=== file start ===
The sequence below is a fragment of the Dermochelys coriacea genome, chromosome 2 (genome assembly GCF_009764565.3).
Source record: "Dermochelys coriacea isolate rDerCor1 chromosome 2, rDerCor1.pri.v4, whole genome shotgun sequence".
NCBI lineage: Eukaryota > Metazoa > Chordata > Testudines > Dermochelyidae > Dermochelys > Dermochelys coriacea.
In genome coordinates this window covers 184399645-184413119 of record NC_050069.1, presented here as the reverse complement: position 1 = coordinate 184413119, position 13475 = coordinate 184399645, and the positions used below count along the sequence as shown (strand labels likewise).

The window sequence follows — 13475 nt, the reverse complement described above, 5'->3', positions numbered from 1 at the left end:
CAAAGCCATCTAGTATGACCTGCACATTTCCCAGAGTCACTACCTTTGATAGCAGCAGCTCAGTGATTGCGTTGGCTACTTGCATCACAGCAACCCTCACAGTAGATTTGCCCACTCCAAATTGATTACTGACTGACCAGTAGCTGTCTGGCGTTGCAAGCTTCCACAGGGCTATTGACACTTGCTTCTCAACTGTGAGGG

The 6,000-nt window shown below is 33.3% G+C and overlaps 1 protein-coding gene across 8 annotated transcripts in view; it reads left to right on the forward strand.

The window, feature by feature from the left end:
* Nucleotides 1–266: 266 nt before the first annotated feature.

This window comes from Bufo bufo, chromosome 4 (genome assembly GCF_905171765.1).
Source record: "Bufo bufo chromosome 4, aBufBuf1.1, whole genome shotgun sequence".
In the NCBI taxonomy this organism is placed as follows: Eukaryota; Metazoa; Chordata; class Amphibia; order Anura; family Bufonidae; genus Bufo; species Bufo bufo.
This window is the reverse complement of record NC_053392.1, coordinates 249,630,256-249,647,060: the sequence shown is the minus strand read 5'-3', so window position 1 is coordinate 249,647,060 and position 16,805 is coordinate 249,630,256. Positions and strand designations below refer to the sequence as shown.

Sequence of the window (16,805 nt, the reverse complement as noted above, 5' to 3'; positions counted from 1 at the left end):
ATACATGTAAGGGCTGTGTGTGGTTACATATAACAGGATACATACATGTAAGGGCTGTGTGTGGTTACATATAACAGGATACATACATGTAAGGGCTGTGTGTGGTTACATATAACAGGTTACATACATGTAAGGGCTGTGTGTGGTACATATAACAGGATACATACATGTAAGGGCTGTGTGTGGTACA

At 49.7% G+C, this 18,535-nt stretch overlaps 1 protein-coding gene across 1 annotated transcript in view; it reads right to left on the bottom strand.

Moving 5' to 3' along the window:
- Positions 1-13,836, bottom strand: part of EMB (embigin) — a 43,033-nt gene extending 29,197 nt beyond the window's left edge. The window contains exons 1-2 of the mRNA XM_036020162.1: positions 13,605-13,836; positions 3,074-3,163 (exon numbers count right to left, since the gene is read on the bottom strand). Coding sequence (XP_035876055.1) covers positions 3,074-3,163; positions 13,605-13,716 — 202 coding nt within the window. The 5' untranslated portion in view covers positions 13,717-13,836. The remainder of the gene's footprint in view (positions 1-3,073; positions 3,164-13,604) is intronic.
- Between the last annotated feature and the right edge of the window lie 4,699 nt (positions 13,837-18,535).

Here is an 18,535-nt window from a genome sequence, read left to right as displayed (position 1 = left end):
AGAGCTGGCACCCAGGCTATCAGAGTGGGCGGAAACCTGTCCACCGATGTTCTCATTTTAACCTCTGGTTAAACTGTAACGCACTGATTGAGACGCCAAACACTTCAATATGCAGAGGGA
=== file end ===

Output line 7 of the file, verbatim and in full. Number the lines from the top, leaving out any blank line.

The 6,000-nt window shown below is 33.3% G+C and overlaps 1 protein-coding gene across 8 annotated transcripts in view; it reads left to right on the forward strand.